Cambarus .

Photos and text by Roger Thoma

The Great Plains Mudbug

This crayfish is a member of the Cambarus diogenes species complex. In the end, there may prove to be over a dozen species of crayfish presently grouped under the name C. diogenes. This is another crayfish species I collected this summer with Tom Simon and Foster Purrington while studying the Patoka River of Indiana. It burrows in wet areas near streams. Some times they are so big that the burrow is large enough for you to just stick your arm down and feel around (if you're brave enough).

One quick way to get them out is to let the crayfish grab your fingers with their chela and then pull them out while they hang on to you. It's a little bloody but very effective. Normally they hold on tight to the sides of the burrow, but when they grab your finger they let go of the burrow sides.
In North America one should always be careful when putting one's hand down a crayfish burrow as you may encounter a snake. Numerous species of snake (and other things) like to live in crayfish burrows. Some of the snakes are poisonous! See below


   
Important message from Webmaster Dave Downunder!!!!!


I strongly suggest novices don't use Roger's unique method. Here is Australia we also have trapdoor spiders and more than once I've had them come out of crayfish holes ( or what I thought were crayfish holes).

There is several ways to get crayfish to come to the surface.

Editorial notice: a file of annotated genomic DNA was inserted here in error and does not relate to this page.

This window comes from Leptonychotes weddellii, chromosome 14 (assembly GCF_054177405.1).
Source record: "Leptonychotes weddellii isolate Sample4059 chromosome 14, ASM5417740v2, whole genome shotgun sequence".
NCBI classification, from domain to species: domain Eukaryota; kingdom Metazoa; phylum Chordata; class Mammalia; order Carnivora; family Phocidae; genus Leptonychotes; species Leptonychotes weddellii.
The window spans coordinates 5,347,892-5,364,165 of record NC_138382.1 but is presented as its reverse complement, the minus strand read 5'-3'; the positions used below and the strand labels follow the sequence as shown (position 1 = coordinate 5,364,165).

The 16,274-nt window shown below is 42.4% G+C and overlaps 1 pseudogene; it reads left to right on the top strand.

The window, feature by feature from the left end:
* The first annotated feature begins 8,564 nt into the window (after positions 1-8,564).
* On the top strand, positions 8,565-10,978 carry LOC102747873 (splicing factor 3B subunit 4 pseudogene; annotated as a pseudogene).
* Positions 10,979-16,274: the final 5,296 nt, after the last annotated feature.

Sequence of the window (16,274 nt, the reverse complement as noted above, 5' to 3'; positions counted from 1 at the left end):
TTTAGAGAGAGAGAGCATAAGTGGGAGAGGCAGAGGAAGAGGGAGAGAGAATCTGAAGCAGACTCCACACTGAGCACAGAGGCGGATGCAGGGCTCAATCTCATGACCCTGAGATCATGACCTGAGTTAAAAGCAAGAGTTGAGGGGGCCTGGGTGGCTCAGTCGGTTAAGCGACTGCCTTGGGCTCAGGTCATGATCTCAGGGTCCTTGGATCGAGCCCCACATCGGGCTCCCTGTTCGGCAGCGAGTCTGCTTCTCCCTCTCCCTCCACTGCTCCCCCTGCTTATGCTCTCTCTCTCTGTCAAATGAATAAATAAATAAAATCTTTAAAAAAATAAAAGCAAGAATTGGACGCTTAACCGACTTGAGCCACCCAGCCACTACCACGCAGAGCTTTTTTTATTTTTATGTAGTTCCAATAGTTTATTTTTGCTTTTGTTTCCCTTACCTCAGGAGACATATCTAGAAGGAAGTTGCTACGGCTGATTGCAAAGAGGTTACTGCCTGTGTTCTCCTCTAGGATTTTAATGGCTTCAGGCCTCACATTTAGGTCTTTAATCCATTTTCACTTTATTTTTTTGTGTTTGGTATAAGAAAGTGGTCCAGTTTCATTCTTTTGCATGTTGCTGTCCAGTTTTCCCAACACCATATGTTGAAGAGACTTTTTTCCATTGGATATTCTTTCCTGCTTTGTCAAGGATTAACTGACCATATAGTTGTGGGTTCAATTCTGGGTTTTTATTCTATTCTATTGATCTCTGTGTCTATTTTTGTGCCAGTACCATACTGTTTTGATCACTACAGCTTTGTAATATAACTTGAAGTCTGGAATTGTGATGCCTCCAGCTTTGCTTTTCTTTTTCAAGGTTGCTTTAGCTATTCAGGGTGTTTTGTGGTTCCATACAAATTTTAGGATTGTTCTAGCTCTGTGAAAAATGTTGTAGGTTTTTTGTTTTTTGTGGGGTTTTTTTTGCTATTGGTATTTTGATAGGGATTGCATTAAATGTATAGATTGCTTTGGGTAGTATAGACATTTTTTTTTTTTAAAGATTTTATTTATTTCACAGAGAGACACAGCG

One good method I use is to flood the burrow with bloodied water and the crays come to the surface to see what is bleeding,

or

in larger holes I wrap a whole lambs liver around a stick. The crays can't help themselves and grab hold of the meat and you simply pull them out on the stick clinging to the liver.

Of course both these methods are slower than Crocodile Dundee Thoma's way!
   

The Teays River crayfish

Cambarus (Cambarus) sciotensis


This is one of our bigger stream dwelling crayfish here in Ohio. They live in very clear, clean streams as you can tell from the clarity of the water
in this stream. I photographer this first form male in the East Fork of Queer Creek in Hocking County, Ohio this June 2nd (2002). My son Zach and his girlfriend Erin Shannon helped me catch it. As I have noted in other parts of this web site, "the bigger the rock, the bigger the crayfish". This one came from under a big rock that took Zach and I both to lift it. This is decidedly one of my favorite crayfish species.